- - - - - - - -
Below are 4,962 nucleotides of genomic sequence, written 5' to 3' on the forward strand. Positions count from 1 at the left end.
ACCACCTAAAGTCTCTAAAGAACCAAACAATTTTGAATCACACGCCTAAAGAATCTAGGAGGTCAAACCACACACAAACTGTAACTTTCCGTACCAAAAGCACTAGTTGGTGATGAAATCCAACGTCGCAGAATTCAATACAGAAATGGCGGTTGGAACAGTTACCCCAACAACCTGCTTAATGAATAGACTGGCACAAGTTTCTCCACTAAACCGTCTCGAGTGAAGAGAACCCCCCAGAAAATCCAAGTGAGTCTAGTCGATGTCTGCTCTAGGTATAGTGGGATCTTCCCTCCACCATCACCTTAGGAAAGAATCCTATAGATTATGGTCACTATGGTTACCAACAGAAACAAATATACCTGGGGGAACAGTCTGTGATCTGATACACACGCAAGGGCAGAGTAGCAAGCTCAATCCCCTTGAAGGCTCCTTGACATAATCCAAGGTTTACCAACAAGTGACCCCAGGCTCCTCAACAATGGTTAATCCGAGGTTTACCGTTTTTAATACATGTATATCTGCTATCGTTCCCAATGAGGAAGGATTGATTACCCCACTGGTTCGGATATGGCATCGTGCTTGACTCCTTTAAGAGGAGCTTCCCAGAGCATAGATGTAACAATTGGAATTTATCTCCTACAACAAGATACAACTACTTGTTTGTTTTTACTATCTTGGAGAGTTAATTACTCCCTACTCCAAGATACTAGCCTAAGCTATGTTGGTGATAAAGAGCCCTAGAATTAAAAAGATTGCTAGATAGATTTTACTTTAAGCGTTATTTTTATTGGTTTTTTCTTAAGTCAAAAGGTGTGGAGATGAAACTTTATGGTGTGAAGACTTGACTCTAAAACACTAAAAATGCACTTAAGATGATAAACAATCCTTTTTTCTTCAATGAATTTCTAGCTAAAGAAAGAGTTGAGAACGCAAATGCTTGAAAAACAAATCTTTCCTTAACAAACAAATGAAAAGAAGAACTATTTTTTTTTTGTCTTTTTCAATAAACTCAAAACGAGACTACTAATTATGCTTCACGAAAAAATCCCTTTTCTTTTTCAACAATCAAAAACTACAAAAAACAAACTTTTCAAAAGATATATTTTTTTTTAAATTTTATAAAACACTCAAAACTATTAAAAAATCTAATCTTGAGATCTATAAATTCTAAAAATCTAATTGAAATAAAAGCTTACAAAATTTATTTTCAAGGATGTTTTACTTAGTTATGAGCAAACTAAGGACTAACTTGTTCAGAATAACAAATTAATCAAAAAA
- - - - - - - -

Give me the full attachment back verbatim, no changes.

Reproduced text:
Below are 4,962 nucleotides of genomic sequence, written 5' to 3' on the forward strand. Positions count from 1 at the left end.
ACCACCTAAAGTCTCTAAAGAACCAAACAATTTTGAATCACACGCCTAAAGAATCTAGGAGGTCAAACCACACACAAACTGTAACTTTCCGTACCAAAAGCACTAGTTGGTGATGAAATCCAACGTCGCAGAATTCAATACAGAAATGGCGGTTGGAACAGTTACCCCAACAACCTGCTTAATGAATAGACTGGCACAAGTTTCTCCACTAAACCGTCTCGAGTGAAGAGAACCCCCCAGAAAATCCAAGTGAGTCTAGTCGATGTCTGCTCTAGGTATAGTGGGATCTTCCCTCCACCATCACCTTAGGAAAGAATCCTATAGATTATGGTCACTATGGTTACCAACAGAAACAAATATACCTGGGGGAACAGTCTGTGATCTGATACACACGCAAGGGCAGAGTAGCAAGCTCAATCCCCTTGAAGGCTCCTTGACATAATCCAAGGTTTACCAACAAGTGACCCCAGGCTCCTCAACAATGGTTAATCCGAGGTTTACCGTTTTTAATACATGTATATCTGCTATCGTTCCCAATGAGGAAGGATTGATTACCCCACTGGTTCGGATATGGCATCGTGCTTGACTCCTTTAAGAGGAGCTTCCCAGAGCATAGATGTAACAATTGGAATTTATCTCCTACAACAAGATACAACTACTTGTTTGTTTTTACTATCTTGGAGAGTTAATTACTCCCTACTCCAAGATACTAGCCTAAGCTATGTTGGTGATAAAGAGCCCTAGAATTAAAAAGATTGCTAGATAGATTTTACTTTAAGCGTTATTTTTATTGGTTTTTTCTTAAGTCAAAAGGTGTGGAGATGAAACTTTATGGTGTGAAGACTTGACTCTAAAACACTAAAAATGCACTTAAGATGATAAACAATCCTTTTTTCTTCAATGAATTTCTAGCTAAAGAAAGAGTTGAGAACGCAAATGCTTGAAAAACAAATCTTTCCTTAACAAACAAATGAAAAGAAGAACTATTTTTTTTTTGTCTTTTTCAATAAACTCAAAACGAGACTACTAATTATGCTTCACGAAAAAATCCCTTTTCTTTTTCAACAATCAAAAACTACAAAAAACAAACTTTTCAAAAGATATATTTTTTTTTAAATTTTATAAAACACTCAAAACTATTAAAAAATCTAATCTTGAGATCTATAAATTCTAAAAATCTAATTGAAATAAAAGCTTACAAAATTTATTTTCAAGGATGTTTTACTTAGTTATGAGCAAACTAAGGACTAACTTGTTCAGAATAACAAATTAATCAAAAAA